Pleasantly situated in the plain between Mount Vesuvius and the Apennines, 16 miles ENE of Naples, is served by the local railway Naples-Baiano.
Of the ancient city, which occupied the same site as the modern town, hardly anything is now visible. In the days of its independence it issued an important series of coins. Nola was one of the most ancient cities of Campania, variously said to have been founded by the Ausones, the Chalcidians and the Etruscans. Its territory was very fertile, and this was the principal source of its wealth. A large number of vases of Greek style were found in the neighbourhood. The Etruscans were certainly in Nola about 560 BC when it sent assistance to Neapolis against the Roman invasion (328 BC). The Romans conquered Nola in 343 BC, and it was thenceforth faithful to Rome.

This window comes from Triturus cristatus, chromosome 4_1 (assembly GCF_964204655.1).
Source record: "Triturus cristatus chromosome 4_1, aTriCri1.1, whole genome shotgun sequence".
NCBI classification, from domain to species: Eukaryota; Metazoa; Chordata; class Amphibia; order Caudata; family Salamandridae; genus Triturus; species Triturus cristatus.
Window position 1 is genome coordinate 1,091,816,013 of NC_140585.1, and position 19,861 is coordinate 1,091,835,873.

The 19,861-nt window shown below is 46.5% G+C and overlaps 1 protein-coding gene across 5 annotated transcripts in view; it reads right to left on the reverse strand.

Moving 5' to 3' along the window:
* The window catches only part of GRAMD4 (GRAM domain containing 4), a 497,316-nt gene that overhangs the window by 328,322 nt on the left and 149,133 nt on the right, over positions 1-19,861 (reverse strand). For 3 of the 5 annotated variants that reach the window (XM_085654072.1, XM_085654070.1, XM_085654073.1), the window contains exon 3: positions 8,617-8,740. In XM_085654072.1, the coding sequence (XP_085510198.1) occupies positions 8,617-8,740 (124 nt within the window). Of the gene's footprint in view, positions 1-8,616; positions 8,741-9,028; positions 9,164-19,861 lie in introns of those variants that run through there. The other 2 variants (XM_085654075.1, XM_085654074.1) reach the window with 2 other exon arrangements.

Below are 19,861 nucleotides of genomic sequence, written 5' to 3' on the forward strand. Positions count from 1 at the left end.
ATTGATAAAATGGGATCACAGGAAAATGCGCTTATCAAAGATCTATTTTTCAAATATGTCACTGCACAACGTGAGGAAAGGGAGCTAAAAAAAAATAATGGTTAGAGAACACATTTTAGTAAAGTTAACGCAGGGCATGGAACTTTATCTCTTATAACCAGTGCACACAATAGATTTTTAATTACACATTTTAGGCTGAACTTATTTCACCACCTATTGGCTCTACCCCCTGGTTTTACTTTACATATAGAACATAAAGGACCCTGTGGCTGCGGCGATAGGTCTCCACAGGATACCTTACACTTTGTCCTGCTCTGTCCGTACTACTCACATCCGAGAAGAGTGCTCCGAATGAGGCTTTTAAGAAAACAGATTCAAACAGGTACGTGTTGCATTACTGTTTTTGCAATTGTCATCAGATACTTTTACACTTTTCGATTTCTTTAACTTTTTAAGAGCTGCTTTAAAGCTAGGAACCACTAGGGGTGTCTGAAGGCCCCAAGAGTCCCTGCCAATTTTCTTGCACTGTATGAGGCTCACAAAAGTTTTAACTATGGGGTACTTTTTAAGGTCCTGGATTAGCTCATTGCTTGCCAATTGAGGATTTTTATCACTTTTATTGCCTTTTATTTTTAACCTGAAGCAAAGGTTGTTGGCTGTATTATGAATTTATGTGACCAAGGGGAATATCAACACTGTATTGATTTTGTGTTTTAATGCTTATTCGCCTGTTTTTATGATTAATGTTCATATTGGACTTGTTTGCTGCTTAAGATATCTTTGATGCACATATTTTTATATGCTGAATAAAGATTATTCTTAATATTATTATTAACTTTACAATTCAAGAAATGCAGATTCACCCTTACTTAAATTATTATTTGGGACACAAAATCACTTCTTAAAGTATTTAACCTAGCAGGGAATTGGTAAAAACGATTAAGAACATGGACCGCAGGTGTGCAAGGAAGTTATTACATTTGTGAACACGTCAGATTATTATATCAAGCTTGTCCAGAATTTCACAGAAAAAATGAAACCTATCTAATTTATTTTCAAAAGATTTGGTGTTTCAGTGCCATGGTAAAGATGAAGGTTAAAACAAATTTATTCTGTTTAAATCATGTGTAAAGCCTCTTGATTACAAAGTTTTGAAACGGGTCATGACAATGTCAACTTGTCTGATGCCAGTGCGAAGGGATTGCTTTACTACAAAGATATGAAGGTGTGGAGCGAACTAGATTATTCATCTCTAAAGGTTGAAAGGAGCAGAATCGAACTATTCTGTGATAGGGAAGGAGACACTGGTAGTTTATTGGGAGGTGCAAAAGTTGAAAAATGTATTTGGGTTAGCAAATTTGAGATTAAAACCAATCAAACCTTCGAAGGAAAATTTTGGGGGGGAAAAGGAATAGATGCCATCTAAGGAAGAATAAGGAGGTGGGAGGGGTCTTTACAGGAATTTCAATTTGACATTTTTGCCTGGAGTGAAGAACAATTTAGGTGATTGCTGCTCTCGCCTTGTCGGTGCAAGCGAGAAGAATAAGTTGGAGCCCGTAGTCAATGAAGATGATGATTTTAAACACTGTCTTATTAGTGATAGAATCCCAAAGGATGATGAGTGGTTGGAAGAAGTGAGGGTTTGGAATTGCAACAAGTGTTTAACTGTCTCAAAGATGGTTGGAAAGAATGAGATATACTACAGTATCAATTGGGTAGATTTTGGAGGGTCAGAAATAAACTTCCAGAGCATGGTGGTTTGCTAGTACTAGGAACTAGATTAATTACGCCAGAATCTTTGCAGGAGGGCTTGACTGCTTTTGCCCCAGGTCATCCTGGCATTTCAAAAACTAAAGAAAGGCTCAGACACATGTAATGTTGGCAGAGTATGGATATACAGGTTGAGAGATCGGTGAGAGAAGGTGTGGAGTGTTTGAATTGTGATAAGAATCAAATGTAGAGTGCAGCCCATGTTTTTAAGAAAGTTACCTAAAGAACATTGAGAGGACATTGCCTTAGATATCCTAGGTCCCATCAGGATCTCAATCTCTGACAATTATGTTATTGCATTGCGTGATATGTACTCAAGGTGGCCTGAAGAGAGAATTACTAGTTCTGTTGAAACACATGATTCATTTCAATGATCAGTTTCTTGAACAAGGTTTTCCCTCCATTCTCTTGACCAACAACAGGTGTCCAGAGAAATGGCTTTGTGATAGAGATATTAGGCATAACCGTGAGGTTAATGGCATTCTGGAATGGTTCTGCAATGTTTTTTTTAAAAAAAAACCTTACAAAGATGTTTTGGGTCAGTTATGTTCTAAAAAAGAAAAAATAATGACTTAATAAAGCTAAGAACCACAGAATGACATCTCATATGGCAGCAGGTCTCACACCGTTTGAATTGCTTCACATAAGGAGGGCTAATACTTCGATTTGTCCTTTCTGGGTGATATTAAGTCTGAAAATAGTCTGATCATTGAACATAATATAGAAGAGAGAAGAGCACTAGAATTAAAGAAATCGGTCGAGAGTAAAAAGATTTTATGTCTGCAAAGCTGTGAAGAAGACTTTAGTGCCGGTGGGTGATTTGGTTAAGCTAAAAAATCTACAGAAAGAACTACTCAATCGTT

Nola was a municipium with its own institutions and the use of the Oscan language. It became a Roman colony under Augustus, who died at Nola. Sacked by Genseric in 455, and by the Saracens in 806 and 904, captured by Manfred of Sicily in the 13th century, and damaged by earthquakes in the 15th and 16th, Nola lost much of its importance. The revolution of 1820 under General Pepe began at Nola.